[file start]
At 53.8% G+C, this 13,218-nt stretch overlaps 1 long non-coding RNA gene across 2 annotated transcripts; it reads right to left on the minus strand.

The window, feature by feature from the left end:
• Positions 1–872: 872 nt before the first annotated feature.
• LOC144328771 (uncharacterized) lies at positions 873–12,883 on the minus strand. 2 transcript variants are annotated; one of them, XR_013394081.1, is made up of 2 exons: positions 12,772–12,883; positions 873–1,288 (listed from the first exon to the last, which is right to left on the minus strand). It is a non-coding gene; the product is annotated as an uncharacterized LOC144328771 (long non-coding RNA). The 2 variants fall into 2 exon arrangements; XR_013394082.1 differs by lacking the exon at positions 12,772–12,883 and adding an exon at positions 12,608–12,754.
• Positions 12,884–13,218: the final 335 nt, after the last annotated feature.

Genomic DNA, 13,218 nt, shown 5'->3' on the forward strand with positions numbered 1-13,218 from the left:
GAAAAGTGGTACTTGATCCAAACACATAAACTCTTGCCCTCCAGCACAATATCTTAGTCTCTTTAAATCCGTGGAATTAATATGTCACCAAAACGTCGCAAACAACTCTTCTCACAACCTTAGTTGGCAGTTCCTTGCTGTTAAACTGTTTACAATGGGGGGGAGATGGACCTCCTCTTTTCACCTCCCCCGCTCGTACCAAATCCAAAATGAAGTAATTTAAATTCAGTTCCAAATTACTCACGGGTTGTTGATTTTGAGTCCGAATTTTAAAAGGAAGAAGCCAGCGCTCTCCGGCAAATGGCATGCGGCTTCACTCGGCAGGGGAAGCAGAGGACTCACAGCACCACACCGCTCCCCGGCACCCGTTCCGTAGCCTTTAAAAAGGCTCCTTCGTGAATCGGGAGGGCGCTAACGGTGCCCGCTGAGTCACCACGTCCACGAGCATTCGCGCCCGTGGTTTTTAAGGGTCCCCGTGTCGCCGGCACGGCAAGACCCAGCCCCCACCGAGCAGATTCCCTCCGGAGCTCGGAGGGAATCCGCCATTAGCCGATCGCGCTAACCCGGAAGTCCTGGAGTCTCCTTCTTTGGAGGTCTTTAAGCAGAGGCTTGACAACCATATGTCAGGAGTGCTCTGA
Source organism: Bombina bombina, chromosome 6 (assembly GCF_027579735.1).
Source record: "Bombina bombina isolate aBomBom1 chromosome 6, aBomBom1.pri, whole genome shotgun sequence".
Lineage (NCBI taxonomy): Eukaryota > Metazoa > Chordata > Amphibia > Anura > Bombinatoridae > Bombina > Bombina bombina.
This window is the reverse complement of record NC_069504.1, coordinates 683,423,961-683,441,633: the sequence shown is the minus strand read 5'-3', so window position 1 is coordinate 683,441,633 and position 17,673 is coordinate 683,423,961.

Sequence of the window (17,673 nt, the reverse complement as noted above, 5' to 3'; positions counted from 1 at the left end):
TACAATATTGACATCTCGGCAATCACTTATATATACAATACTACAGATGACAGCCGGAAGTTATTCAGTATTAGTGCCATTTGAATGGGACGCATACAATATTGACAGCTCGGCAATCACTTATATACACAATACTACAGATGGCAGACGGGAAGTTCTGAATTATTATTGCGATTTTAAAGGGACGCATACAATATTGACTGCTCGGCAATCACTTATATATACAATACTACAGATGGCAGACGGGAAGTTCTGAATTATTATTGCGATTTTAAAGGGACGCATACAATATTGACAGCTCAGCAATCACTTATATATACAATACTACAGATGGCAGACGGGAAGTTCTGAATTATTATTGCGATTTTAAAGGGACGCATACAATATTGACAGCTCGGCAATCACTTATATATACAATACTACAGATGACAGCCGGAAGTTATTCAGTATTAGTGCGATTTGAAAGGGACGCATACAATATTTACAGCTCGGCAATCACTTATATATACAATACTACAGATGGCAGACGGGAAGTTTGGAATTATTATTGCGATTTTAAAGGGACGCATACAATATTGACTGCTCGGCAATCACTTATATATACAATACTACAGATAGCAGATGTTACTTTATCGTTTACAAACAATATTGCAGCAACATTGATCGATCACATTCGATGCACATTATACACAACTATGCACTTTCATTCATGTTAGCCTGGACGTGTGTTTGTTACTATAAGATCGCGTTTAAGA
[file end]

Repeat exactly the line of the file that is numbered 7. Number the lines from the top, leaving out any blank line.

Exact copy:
GAAAAGTGGTACTTGATCCAAACACATAAACTCTTGCCCTCCAGCACAATATCTTAGTCTCTTTAAATCCGTGGAATTAATATGTCACCAAAACGTCGCAAACAACTCTTCTCACAACCTTAGTTGGCAGTTCCTTGCTGTTAAACTGTTTACAATGGGGGGGAGATGGACCTCCTCTTTTCACCTCCCCCGCTCGTACCAAATCCAAAATGAAGTAATTTAAATTCAGTTCCAAATTACTCACGGGTTGTTGATTTTGAGTCCGAATTTTAAAAGGAAGAAGCCAGCGCTCTCCGGCAAATGGCATGCGGCTTCACTCGGCAGGGGAAGCAGAGGACTCACAGCACCACACCGCTCCCCGGCACCCGTTCCGTAGCCTTTAAAAAGGCTCCTTCGTGAATCGGGAGGGCGCTAACGGTGCCCGCTGAGTCACCACGTCCACGAGCATTCGCGCCCGTGGTTTTTAAGGGTCCCCGTGTCGCCGGCACGGCAAGACCCAGCCCCCACCGAGCAGATTCCCTCCGGAGCTCGGAGGGAATCCGCCATTAGCCGATCGCGCTAACCCGGAAGTCCTGGAGTCTCCTTCTTTGGAGGTCTTTAAGCAGAGGCTTGACAACCATATGTCAGGAGTGCTCTGA